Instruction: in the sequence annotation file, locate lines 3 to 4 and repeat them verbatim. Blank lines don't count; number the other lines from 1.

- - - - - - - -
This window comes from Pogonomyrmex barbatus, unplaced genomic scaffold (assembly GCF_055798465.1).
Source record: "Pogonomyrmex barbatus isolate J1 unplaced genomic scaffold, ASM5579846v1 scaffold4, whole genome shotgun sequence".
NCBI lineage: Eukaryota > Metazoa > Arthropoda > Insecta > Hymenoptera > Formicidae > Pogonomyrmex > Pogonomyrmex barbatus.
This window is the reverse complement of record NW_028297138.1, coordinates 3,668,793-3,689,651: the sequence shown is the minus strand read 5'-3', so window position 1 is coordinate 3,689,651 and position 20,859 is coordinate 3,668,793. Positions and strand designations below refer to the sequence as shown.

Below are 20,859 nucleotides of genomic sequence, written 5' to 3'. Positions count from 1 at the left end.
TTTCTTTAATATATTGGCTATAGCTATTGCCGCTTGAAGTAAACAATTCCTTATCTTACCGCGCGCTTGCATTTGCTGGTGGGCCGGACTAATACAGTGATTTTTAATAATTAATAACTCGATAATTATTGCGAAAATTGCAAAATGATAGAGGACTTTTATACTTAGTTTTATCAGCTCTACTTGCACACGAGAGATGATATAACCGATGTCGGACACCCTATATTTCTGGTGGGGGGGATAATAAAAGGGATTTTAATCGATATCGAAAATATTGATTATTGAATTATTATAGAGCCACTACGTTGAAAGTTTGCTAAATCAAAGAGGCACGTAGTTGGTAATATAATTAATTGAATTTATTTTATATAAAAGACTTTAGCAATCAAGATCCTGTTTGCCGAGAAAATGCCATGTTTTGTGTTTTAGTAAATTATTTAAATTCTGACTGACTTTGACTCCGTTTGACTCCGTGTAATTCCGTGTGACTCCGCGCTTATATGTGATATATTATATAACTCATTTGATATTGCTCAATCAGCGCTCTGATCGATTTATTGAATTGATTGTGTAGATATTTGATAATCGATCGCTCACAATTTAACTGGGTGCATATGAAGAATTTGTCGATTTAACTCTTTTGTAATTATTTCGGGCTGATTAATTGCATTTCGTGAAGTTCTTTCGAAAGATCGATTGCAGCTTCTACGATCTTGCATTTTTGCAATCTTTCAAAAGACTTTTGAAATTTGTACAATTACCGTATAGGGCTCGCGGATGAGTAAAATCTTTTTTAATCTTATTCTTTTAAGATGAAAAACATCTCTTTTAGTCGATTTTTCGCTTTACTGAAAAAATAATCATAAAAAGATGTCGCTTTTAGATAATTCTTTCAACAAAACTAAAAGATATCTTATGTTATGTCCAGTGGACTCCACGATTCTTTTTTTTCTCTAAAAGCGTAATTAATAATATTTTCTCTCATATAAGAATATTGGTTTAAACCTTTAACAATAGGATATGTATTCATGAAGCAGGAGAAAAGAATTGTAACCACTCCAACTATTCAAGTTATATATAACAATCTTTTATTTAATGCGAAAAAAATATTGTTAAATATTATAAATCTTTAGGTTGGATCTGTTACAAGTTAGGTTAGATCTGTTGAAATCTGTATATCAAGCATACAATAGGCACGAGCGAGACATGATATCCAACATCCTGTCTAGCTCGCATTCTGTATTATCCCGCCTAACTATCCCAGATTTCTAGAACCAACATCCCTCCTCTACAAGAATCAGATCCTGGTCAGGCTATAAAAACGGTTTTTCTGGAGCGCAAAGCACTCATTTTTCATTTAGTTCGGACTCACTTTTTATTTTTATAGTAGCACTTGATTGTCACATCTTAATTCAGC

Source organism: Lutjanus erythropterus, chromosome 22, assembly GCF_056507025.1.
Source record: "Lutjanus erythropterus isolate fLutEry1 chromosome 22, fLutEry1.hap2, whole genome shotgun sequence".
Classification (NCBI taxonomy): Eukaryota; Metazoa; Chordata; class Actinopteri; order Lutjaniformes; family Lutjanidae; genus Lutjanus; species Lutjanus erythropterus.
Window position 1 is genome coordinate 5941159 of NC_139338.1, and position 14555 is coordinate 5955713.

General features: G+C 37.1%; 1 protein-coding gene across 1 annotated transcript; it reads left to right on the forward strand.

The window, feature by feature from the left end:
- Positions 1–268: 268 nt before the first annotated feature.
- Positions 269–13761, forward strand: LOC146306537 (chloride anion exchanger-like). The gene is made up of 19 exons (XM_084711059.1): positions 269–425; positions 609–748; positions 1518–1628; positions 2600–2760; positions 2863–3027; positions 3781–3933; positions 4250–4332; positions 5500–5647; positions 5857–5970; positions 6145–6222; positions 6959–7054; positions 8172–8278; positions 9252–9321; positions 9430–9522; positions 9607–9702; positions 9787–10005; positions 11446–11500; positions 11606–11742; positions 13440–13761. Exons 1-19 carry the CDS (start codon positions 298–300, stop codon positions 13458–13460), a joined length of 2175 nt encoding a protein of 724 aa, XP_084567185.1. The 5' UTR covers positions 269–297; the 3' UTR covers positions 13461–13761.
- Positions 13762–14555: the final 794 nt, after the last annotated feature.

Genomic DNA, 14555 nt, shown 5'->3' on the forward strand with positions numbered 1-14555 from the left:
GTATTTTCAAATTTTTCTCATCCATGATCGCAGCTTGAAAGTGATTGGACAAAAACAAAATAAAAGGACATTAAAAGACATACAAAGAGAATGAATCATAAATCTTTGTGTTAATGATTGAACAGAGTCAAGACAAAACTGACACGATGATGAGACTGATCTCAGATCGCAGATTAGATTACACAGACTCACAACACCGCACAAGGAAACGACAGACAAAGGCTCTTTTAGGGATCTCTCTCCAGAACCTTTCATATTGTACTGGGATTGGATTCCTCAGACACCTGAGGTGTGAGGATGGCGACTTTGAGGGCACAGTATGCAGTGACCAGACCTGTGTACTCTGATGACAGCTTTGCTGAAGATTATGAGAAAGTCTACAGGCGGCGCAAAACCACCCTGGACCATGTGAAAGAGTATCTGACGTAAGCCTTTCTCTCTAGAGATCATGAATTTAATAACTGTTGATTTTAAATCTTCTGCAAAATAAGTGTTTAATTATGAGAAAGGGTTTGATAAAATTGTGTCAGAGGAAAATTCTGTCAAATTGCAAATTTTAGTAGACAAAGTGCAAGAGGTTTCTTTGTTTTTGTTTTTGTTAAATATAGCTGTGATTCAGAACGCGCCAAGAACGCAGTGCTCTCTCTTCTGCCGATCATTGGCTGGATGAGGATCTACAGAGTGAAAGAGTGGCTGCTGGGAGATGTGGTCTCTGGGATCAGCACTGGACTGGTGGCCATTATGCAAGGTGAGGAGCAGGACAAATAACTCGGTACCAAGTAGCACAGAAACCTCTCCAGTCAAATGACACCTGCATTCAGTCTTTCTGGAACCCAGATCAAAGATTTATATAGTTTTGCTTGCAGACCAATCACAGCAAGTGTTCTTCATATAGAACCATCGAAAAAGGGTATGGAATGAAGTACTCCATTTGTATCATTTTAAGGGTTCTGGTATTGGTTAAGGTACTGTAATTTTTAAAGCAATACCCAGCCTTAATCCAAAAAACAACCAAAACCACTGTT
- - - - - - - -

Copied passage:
NCBI lineage: Eukaryota > Metazoa > Arthropoda > Insecta > Hymenoptera > Formicidae > Pogonomyrmex > Pogonomyrmex barbatus.
This window is the reverse complement of record NW_028297138.1, coordinates 3,668,793-3,689,651: the sequence shown is the minus strand read 5'-3', so window position 1 is coordinate 3,689,651 and position 20,859 is coordinate 3,668,793. Positions and strand designations below refer to the sequence as shown.